1964 was a harbinger of the future we now inhabit, but no one knew it at the time. It was the year of the Free Speech Movement (FSM) at the University of California Berkeley, the first stirrings of the cultural revolution to come. FSM epitomized the fear of a world dehumanized by mainframe computers controlled by corporations. Yet that same year Marshall McLuhan also first articulated his famous concepts of “the medium is the message,” and his vision of a “global village.”
In July of 2014 I wrote a blog post on this site, reporting the growing controversy and debate within the Internet community about the rise of a balkanized Internet, typified by the Chinese “Great Firewall.” Bill Gates and Vin Cerf argued that the Internet was too expansive and pervasive for government restrictions on the Internet to succeed. On the other side, Eric Schmidt and John Chamber of Cisco railed against the NSA metadata snooping as a contributing factor in the development of the “Splinternet,” that would severely harm American technology leadership.
Many know the name Kaspersky well. Others may only dimly recognize the brand name. Its anti-virus and Internet security software has been around for years in computer stores and OEM’d with computer systems. More than a year ago, I became concerned about what I was learning about Kaspersky Lab and its headquarters in Moscow, I began asking myself hypothetical rhetorical questions. What if Kaspersky was quietly working with the Russian FSB? What if Kaspersky had installed a sleeping Trojan Horse in millions of copies of its consumer computer security software? I was a user of Kaspersky Lab cybersecurity software myself. I knew that it was rated very highly by the tech journals. I liked its elegance and simplicity compared with other competitor products from U.S. based companies like Symantec and McAffee. Nevertheless, as the Russian hacking of the 2016 election became an ever-larger issue, I decided to pull the plug on Kaspersky because of my fears, though there was no direct evidence of collusion between Kaspersky and the Kremlin at that time, wiped my system clean, and installed another competitor product.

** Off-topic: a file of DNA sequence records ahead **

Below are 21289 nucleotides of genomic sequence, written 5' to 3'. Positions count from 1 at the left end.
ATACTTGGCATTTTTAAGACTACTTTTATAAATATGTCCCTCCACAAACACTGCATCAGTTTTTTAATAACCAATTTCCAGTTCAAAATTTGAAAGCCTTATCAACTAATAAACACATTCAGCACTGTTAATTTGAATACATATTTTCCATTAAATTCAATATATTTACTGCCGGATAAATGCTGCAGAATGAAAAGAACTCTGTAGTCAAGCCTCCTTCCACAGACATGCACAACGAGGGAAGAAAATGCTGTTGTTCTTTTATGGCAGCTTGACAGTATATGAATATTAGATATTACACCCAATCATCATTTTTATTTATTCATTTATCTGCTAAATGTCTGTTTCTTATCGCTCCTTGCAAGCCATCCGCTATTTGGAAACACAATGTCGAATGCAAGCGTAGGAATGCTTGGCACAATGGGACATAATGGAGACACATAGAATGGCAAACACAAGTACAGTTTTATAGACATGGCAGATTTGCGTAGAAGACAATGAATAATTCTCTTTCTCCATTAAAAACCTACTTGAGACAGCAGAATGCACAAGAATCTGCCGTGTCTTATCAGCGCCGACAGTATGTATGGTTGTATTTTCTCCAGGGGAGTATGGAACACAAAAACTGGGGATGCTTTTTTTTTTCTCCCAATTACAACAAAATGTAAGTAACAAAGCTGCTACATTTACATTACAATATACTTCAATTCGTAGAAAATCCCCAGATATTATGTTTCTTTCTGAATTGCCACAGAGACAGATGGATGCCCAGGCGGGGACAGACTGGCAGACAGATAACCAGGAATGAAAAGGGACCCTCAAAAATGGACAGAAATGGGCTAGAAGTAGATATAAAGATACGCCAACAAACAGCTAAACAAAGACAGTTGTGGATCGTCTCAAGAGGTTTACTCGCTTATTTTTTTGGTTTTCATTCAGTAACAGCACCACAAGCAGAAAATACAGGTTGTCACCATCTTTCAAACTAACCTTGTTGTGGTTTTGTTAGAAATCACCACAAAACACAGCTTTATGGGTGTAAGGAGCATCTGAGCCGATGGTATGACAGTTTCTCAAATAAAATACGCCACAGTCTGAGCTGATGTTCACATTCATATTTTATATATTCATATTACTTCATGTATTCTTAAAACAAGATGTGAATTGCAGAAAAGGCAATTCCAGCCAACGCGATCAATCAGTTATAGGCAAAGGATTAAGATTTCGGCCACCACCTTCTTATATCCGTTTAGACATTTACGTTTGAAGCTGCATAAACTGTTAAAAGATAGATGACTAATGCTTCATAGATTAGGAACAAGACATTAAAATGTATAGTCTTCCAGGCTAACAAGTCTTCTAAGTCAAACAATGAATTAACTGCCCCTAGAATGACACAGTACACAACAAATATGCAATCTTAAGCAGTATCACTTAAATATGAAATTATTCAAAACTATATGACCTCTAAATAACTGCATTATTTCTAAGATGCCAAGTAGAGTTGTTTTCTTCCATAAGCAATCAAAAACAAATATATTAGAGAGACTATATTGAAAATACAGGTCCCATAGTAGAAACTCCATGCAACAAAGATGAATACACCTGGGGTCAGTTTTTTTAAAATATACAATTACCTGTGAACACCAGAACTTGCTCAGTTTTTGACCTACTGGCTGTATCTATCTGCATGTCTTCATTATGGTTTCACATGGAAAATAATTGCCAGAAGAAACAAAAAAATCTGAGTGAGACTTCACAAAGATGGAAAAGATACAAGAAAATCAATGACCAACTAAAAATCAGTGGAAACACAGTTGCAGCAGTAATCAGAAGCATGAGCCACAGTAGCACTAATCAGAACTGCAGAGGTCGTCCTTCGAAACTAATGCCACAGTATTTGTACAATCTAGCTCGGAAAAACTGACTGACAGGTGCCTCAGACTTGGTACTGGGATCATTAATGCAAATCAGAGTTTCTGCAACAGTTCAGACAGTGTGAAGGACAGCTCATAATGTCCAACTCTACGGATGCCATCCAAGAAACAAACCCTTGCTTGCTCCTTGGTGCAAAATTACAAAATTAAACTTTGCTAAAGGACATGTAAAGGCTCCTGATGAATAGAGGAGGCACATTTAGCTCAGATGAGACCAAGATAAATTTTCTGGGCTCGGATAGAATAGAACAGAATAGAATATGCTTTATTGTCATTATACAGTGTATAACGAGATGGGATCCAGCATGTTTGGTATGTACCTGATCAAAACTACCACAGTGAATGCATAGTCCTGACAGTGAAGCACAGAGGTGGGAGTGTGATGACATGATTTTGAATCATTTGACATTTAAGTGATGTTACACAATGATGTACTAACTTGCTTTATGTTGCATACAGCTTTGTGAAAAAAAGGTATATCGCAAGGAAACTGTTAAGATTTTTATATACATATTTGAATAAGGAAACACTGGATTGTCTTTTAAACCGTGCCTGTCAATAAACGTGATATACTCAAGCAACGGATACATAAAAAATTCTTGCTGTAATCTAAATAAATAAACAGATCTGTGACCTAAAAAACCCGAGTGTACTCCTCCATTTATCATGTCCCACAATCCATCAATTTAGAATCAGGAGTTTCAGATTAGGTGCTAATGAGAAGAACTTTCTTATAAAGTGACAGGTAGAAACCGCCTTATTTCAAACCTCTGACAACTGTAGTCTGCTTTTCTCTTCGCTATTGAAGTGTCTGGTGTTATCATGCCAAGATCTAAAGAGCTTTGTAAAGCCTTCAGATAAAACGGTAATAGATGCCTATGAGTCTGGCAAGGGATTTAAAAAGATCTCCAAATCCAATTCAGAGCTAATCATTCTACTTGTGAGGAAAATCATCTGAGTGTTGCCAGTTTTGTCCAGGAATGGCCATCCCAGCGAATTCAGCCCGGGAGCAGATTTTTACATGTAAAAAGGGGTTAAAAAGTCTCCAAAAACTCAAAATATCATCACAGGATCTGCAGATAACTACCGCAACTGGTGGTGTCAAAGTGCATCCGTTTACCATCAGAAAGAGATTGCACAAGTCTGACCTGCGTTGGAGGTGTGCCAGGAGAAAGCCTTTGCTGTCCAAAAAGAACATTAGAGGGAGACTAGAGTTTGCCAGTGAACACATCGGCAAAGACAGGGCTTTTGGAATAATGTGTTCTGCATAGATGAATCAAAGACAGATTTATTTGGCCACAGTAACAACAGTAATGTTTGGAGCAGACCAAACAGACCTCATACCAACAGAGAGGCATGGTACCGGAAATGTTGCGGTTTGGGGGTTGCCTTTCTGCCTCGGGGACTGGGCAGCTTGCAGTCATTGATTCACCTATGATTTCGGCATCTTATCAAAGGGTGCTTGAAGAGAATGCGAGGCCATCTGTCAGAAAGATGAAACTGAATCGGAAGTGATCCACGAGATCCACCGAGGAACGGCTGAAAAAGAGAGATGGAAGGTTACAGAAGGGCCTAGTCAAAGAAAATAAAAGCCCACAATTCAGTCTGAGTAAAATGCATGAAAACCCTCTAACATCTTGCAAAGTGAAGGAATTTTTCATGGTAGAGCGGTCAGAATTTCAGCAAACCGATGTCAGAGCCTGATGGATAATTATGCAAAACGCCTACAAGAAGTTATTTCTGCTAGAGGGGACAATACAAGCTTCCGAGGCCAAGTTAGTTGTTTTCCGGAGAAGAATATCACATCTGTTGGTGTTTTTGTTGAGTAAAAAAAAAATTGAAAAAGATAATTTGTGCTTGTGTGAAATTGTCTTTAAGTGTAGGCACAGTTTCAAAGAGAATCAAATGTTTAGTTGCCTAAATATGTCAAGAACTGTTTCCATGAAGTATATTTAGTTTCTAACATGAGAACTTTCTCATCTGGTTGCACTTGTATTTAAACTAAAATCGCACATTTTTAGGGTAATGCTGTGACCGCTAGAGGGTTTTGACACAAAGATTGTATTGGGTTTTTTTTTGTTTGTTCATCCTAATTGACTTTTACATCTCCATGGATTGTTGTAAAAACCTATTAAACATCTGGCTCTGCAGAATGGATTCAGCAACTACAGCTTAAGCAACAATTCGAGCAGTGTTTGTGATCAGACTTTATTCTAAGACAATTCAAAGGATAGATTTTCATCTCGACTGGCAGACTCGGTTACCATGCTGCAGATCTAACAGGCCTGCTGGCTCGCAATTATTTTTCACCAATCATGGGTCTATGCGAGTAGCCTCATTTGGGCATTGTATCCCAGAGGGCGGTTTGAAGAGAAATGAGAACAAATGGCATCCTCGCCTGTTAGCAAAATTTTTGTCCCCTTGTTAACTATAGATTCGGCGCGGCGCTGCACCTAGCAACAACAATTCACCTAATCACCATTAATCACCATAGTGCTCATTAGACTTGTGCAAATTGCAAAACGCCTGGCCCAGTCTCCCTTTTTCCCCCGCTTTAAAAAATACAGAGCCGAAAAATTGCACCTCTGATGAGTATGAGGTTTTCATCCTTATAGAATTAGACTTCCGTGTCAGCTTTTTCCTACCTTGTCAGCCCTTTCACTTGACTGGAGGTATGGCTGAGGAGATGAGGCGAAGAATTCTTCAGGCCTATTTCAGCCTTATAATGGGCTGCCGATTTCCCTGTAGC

Underscoring Goldman Sachs forecast last week of oil prices at or below $50 per bbl until at least 2020, Bloomberg News is today reporting that Iraq is preparing to unleash a flood of new oil within the next few months. This is very bad news for the price of Western Canadian Select bitumen, and Alberta oil sands producers. Saudi Arabia’s strategy, together with OPEC, to squeeze high-cost oil producers of oil sands and shale seems to be working. More pessimistic forecasts of WCS at $25 for an extended period now appear more plausible.
We are all now hearing and reading about Edward Snowden, who is now at the center of a global political firestorm, caused by Snowden’s decision to reveal the NSA’s PRISM surveillance program, and its increasing encroachment of personal privacy. Snowden’s revelations have now also entangled the UK’s GCHQ, the secret intelligence gathering arm of MI6 in Cheltenham, Gloucestershire which has also been sharing similar snooping with the NSA. A former U.S. National Security Administration contractor, Snowden was actually employed by Booz Allen Hamilton, a global management consultancy firm. Snowden’s situation should give us all pause to consider the Brave New World we have entered with zettabytes (1 Million Terabytes) of Big Data, and the uses of it.